Charge detection mass spectrometry (CDMS) is a single particle technique capable of simultaneously measuring charge and mass-to-charge ratios for individual ions or particles. The linear array CDMS design theoretically has no upper mass limit and is therefore a choice method for the analysis of high mass and heterogeneous samples, such as dust microparticles in the Martian atmosphere. This dissertation describes the development of a novel charge detection mass spectrometer made of printed circuit boards (PCB) for the analysis of dust microparticles in the Martian atmosphere. Development of this device has required investigations in analysis methods and the engineering design of both the PCB device and the vacuum chamber system used in laboratory experiments. Accurate velocity analysis is crucial in determining correct particle mass in linear array CDMS. By combining the Shockley-Ramo theorem–which allows for the calculation of instantaneous image current for a system of electrodes when a point charge passes them–and SIMION ion optics simulations effective electrode length can be determined for any given charge detector geometry and aid in charge detector engineering and design process. Applying these simulation results to experimental data yields velocity agreement for a PCB charge detector within 0.44% RSD. The novel PCB CDMS device was demonstrated for the analysis of multiple types of microparticles of varying size and charge similar to that expected of atmospheric Mars dust. This device is able to measure particle charge above 1,500 elementary charges of either polarity. Simulations show that for microparticles having a size and density close to that which is expected for Mars dust, the device is able to ideally measure the mass of particles ranging from 0.2–2.5 μm in diameter, providing broad coverage of particles too small to be observed by optical scattering and other techniques that have been previously used on Mars.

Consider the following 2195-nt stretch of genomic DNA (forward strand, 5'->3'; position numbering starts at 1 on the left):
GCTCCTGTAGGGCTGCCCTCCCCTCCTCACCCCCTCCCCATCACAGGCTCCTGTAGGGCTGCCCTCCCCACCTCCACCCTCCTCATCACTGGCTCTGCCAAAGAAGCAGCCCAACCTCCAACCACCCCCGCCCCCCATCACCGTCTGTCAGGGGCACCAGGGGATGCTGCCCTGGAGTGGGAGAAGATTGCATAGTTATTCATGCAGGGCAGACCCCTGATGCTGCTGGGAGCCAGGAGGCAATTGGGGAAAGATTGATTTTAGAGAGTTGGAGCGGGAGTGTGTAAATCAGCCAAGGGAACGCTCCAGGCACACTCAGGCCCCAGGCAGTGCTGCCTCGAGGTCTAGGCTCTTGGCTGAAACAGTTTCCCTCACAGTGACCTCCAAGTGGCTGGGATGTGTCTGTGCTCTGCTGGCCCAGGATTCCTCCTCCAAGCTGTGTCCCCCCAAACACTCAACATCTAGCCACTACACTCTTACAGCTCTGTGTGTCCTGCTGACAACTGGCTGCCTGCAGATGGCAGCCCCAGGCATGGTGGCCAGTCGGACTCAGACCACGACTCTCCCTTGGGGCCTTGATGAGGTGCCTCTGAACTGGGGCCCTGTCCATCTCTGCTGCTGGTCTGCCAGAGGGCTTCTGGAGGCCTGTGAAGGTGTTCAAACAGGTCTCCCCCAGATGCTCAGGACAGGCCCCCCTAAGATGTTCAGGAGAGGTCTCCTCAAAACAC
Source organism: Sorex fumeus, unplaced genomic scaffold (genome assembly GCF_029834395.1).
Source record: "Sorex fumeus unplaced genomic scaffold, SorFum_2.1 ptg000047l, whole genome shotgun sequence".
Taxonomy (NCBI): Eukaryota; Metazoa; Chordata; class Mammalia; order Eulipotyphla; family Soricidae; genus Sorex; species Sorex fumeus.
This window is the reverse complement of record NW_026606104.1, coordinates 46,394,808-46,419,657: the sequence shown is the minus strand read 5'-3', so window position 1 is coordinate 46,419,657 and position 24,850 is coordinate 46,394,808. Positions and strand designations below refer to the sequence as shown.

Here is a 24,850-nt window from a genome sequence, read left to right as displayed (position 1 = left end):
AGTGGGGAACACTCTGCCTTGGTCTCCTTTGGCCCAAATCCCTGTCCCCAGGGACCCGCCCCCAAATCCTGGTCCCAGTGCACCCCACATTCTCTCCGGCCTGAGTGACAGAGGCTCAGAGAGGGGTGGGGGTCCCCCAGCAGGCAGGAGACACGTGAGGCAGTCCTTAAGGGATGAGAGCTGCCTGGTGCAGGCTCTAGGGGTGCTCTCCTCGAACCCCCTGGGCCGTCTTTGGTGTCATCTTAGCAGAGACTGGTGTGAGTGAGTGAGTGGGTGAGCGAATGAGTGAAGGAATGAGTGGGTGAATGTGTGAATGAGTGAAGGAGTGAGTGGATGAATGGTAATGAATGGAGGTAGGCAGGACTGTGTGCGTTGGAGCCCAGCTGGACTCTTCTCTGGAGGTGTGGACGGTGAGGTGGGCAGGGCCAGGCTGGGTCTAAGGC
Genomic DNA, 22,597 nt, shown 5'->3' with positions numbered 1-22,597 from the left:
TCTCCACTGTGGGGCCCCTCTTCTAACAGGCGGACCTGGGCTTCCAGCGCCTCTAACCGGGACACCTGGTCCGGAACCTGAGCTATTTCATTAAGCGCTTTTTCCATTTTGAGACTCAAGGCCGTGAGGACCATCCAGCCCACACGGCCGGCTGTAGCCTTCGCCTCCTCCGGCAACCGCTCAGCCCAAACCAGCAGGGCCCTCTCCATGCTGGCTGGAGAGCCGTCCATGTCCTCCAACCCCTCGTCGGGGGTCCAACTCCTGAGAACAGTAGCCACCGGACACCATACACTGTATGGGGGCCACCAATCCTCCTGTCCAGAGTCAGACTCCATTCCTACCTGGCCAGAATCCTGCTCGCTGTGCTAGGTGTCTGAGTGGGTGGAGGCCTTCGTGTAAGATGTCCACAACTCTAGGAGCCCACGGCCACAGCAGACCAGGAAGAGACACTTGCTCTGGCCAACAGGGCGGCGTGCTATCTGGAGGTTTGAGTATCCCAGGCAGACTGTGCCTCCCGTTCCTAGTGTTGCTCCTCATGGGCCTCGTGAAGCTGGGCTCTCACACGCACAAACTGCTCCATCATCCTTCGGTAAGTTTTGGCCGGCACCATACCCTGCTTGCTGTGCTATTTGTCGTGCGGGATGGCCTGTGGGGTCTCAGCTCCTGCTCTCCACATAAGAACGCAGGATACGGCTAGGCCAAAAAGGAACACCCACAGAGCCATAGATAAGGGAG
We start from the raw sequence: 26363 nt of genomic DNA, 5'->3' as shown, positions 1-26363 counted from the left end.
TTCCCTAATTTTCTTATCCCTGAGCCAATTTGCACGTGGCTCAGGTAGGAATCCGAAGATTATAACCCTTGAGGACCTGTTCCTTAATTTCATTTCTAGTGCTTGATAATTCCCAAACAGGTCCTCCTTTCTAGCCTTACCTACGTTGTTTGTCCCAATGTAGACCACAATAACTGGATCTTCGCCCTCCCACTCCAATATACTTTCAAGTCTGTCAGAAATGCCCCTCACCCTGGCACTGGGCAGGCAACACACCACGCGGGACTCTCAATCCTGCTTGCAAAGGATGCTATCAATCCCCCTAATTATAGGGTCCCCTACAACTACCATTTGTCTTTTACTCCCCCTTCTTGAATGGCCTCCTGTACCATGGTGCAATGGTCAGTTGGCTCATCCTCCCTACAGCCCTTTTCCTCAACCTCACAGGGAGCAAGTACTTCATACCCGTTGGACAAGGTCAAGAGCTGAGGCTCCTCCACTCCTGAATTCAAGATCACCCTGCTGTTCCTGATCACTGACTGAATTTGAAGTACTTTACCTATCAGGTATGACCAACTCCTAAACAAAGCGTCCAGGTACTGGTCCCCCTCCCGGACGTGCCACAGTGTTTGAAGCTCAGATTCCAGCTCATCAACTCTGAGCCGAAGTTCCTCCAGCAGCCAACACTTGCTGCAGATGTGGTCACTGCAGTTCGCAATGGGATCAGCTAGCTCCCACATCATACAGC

College and Department

Physical and Mathematical Sciences; Chemistry and Biochemistry



Date Submitted


Document Type





image charge, image current, charge detection mass spectrometry, Mars dust